Toward Risk Assessment as a Service in Cloud Environments
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Security and privacy assessments are considered a best practice for evaluating a system or application for potential risks and exposures. Cloud computing introduces several characteristics that challenge the effectiveness of current assessment approaches. In particular, the on-demand, automated, multi-tenant nature of cloud computing is at odds with the static, human process-oriented nature of the systems for which typical assessments were designed. This paper describes these challenges and recommends addressing them by introducing risk assessment as a service.

Information-Acquisition-as-a-Service for Cyber-Physical Cloud Computing
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Data center cloud computing distinguishes computational services such as database transactions and data storage from computational resources such as server farms and disk arrays. Cloud computing enables a software-as-a-service business model where clients may only pay for the service they really need and providers may fully utilize the resources they actually have. The key enabling technology for cloud computing is virtualization. Recent developments, including our own work on virtualization technology for embedded systems, show that service-oriented computing through virtualization may also have tremendous potential on mobile sensor networks where the emphasis is on information acquisition rather than computation and storage. We propose to study the notion of information-acquisition-as-a-service of mobile sensor networks, instead of server farms, for cyber-physical cloud computing. In particular, we discuss the potential capabilities and design challenges of software abstractions and systems infrastructure for performing information acquisition missions using virtualized versions of aerial vehicles deployed on a fleet of high-performance model helicopters.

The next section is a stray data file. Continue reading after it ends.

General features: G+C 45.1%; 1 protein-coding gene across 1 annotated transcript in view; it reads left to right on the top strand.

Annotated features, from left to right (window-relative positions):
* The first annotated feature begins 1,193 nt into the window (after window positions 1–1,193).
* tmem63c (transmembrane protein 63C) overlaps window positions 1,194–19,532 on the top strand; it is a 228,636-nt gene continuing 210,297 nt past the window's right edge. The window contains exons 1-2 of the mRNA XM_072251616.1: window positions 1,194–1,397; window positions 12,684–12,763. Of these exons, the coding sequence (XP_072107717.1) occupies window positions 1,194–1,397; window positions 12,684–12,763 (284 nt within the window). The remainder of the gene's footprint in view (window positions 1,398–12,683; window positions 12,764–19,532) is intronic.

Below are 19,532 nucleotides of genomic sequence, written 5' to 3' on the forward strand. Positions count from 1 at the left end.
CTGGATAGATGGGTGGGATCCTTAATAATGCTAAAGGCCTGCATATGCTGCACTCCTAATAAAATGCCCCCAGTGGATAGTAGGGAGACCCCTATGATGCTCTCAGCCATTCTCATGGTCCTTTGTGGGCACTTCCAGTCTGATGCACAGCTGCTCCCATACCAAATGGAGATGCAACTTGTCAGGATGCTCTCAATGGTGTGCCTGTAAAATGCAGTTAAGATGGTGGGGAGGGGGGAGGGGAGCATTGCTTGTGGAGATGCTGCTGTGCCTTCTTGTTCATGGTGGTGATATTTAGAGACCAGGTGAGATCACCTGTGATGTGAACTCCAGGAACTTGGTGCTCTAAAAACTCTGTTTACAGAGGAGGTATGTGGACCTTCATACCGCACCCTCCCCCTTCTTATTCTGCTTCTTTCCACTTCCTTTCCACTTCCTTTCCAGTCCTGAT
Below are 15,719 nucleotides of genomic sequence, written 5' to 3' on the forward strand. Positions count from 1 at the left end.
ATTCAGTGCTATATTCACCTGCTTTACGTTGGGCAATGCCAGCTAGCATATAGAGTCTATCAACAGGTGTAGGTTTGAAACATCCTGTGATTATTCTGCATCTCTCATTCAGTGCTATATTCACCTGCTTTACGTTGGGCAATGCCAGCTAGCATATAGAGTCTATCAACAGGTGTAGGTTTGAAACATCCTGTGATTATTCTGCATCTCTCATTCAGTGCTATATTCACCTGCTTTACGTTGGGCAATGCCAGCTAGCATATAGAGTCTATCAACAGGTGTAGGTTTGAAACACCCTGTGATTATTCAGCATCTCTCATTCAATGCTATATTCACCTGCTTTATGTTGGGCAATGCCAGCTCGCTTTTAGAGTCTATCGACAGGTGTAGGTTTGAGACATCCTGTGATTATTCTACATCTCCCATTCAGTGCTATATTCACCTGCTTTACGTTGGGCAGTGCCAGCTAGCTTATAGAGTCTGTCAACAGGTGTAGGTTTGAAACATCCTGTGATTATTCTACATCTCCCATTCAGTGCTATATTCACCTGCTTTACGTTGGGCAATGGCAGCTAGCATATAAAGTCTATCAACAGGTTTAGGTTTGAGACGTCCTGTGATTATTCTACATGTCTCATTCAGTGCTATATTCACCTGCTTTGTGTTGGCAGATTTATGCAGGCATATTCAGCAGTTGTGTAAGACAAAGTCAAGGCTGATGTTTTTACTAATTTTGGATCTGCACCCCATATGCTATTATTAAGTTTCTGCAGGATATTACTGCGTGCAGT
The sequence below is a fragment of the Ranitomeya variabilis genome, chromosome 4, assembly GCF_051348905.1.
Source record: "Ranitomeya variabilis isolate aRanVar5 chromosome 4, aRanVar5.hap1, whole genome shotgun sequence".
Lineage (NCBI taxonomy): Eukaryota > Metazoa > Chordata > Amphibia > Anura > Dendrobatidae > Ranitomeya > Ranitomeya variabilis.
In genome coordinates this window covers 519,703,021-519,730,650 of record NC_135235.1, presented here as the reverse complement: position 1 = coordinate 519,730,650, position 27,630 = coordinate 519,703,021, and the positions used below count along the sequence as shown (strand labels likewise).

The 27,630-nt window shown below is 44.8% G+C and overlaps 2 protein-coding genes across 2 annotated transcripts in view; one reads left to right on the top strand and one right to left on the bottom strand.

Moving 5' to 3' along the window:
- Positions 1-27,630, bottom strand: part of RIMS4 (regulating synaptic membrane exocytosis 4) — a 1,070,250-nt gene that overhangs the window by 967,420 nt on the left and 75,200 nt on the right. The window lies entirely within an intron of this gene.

3:30 p.m.–4:50 p.m.

A First Look at Problems in the Cloud
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Cloud computing provides a revolutionary model for the deployment of enterprise applications and Web services alike. In this new model, cloud users save on the cost of purchasing and managing base infrastructure, while the cloud providers save on the cost of maintaining underutilized CPU, memory, and network resources. In migrating to this new model, users face a variety of issues. Commercial clouds provide several support models to aide users in resolving the reported issues. This paper arises from our quest to understand how to design IaaS support models for more efficient user troubleshooting. Using a data driven approach, we start our exploration into this issue with an investigation into the problems encountered by users and the methods utilized by the cloud support's staff to resolve these problems. We examine message threads appearing in the forum of a large IaaS provider over a 3 year period. We argue that the lessons derived from this study point to a set of principles that future IaaS offerings can implement to provide users with a more efficient support model. This data driven approach enables us to propose a set of principles that are pertinent to the experiences of users and that we believe could vastly improve the SLA observed by the users.

Secure Cloud Computing with a Virtualized Network Infrastructure